LYING in the outer depths of the Solar System, URANUS is the seventh of the eight known planets from the Sun. This giant gas planet was the first ever telescopically discovered planet, being found within the constellation of Taurus by Sir William Herschel (1738-1822) on 13th March 1781. Uranus orbits some 2.72 billion kilometres or 19.1 A.U. from the Sun, and travels at the mean velocity of 6.8 km.s-1 or roughly one-fifth that of Earth. From Uranus, the Sun would appear as a very bright star, shining at about -20 magnitude — six magnitudes fainter than the Sun as seen from Earth. Subtended size to the same Uranian observer finds the Sun is around 1.5 arcmin, and this varies only by some 2% or 3%.
Although in dark skies this outer planet is just visible to the naked-eye, Uranus remains mostly indistinguishable from the many of its nearby background stars. Although the brightness may only vary by 0.6 magnitudes, it is often better to search for several months before or after opposition, where the maximum visual magnitude reaches about 5.2. When approaching solar conjunction, the brightness often diminishes to about 5.8 or 5.9 magnitude, which makes it harder to spot. A maximum apparent diameter of the disk is merely 4.3 arcsec, and to see this small disk does require apertures at least 7.5cm (3-inch) to 10.5cm. (4-inch) under good seeing conditions.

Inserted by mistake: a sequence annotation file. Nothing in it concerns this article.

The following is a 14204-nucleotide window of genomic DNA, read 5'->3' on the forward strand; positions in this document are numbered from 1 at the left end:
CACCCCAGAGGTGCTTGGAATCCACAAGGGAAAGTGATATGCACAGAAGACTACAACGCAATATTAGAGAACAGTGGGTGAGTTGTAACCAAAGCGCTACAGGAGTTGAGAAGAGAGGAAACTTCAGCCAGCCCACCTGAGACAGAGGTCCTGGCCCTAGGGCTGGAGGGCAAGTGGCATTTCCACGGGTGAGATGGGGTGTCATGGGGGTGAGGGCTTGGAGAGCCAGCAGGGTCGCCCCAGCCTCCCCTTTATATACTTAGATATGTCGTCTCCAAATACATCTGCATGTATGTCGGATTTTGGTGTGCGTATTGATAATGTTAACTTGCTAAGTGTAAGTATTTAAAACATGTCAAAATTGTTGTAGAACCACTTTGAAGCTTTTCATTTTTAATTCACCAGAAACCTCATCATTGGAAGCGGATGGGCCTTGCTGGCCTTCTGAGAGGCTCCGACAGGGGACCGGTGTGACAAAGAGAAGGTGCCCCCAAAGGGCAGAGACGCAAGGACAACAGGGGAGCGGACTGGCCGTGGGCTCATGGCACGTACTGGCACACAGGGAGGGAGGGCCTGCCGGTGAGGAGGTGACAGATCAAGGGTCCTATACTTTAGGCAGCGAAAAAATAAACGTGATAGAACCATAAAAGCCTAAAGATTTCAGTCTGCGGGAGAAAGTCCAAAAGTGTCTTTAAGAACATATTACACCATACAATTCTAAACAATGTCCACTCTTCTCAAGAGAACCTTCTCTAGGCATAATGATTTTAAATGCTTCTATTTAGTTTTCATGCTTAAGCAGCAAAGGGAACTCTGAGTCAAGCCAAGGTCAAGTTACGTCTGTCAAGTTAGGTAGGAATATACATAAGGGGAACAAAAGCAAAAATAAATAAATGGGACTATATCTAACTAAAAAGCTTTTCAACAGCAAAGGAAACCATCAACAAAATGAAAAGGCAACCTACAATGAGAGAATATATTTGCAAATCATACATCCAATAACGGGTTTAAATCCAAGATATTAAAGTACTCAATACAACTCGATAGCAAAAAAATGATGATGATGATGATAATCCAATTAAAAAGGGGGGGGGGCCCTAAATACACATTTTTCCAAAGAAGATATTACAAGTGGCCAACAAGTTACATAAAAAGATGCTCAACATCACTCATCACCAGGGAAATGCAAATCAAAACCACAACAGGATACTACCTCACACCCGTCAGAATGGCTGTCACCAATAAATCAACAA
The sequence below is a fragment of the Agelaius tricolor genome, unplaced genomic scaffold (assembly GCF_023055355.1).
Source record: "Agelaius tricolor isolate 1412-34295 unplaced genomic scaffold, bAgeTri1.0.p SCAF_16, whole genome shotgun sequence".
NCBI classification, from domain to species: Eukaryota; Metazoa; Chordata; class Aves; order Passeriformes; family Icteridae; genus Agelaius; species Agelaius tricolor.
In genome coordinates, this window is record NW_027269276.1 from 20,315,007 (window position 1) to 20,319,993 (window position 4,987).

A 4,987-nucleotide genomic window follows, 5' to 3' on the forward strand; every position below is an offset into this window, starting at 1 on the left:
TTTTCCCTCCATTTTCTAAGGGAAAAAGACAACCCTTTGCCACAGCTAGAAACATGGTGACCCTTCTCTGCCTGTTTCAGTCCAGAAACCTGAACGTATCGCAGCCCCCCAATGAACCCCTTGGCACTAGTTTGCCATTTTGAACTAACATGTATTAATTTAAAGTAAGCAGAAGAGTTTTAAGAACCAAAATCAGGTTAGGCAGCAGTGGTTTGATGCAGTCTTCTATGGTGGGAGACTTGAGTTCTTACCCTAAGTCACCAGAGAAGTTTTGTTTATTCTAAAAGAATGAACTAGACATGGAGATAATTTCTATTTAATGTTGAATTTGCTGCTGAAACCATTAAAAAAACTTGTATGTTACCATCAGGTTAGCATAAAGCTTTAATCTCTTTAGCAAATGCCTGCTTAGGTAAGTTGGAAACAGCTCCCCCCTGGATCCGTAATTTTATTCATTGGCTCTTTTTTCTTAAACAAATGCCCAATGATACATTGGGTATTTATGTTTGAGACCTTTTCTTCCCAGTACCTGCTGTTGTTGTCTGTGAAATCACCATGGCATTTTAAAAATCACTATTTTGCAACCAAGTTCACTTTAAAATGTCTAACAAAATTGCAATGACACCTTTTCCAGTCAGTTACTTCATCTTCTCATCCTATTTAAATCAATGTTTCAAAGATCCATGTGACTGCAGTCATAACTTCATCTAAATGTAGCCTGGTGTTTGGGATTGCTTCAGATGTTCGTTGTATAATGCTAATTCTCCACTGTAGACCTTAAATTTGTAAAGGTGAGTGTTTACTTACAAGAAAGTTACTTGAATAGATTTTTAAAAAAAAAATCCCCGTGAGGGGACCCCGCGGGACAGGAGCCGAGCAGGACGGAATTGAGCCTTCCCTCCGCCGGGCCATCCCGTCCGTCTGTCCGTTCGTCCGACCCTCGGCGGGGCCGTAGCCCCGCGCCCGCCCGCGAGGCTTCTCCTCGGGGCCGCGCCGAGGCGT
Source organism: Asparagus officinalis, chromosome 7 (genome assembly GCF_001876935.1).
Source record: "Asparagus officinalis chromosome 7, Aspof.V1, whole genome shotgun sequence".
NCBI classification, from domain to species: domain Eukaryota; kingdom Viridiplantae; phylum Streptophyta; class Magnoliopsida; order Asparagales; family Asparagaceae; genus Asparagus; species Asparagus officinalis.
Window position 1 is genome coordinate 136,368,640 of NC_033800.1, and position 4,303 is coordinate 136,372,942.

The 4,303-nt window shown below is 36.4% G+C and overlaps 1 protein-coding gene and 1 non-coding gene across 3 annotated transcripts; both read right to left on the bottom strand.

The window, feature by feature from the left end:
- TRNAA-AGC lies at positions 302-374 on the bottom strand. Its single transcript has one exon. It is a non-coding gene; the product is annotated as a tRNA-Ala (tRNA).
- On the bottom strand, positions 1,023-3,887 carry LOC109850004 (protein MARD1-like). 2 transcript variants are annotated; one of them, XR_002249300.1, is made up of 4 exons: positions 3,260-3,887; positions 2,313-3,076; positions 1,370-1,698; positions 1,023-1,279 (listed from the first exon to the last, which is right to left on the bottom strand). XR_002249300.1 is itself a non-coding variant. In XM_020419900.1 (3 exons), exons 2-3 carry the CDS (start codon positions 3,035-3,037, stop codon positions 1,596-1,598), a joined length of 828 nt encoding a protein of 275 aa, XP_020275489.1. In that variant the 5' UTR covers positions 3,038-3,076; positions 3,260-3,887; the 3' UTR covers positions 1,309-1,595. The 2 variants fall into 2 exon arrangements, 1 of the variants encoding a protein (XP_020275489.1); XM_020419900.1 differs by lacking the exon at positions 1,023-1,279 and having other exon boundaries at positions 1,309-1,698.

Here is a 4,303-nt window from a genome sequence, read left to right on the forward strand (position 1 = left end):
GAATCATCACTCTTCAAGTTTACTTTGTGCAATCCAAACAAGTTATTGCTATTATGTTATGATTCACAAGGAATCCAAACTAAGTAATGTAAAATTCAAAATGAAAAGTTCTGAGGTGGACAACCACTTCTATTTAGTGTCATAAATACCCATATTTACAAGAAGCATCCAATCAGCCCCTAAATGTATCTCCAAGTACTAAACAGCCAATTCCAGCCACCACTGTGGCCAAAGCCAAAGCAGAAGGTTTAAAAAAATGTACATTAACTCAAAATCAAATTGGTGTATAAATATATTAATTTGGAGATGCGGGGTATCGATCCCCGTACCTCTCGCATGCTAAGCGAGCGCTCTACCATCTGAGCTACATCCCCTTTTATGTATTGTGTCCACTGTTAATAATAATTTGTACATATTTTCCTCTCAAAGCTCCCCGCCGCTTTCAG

Uranus has being in the constellation of Pisces in the last few years, but will move into Cetus for short time during mid-2012. Then between the end of 2012, it will return into Pisces until 2017. The given side table shows in which constellation Uranus can be found until 2060. For southern observers, the planet continues to be less favourably placed as it moves into the northern portion of the zodiac. This trend will not be reversed until about 2035 AD, and will be best placed again 2077 AD. Best placement in Sagittarius last occurred in 1993 AD.